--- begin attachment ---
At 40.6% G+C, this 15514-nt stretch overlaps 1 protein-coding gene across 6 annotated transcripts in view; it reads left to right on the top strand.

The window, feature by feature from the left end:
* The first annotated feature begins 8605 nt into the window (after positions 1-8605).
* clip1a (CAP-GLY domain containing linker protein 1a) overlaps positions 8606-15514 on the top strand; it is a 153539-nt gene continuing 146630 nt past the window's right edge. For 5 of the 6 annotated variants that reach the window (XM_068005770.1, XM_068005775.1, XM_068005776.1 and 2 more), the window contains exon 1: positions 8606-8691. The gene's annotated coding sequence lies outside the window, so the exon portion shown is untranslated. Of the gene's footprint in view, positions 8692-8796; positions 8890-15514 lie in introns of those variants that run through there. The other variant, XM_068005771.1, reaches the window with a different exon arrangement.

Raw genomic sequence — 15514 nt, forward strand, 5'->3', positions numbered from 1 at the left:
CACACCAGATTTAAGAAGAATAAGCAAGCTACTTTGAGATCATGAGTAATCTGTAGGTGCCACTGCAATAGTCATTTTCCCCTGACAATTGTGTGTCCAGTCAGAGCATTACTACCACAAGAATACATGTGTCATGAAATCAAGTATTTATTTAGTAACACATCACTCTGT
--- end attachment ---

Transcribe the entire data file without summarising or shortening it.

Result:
At 40.6% G+C, this 15514-nt stretch overlaps 1 protein-coding gene across 6 annotated transcripts in view; it reads left to right on the top strand.

The window, feature by feature from the left end:
* The first annotated feature begins 8605 nt into the window (after positions 1-8605).
* clip1a (CAP-GLY domain containing linker protein 1a) overlaps positions 8606-15514 on the top strand; it is a 153539-nt gene continuing 146630 nt past the window's right edge. For 5 of the 6 annotated variants that reach the window (XM_068005770.1, XM_068005775.1, XM_068005776.1 and 2 more), the window contains exon 1: positions 8606-8691. The gene's annotated coding sequence lies outside the window, so the exon portion shown is untranslated. Of the gene's footprint in view, positions 8692-8796; positions 8890-15514 lie in introns of those variants that run through there. The other variant, XM_068005771.1, reaches the window with a different exon arrangement.

Raw genomic sequence — 15514 nt, forward strand, 5'->3', positions numbered from 1 at the left:
CACACCAGATTTAAGAAGAATAAGCAAGCTACTTTGAGATCATGAGTAATCTGTAGGTGCCACTGCAATAGTCATTTTCCCCTGACAATTGTGTGTCCAGTCAGAGCATTACTACCACAAGAATACATGTGTCATGAAATCAAGTATTTATTTAGTAACACATCACTCTGT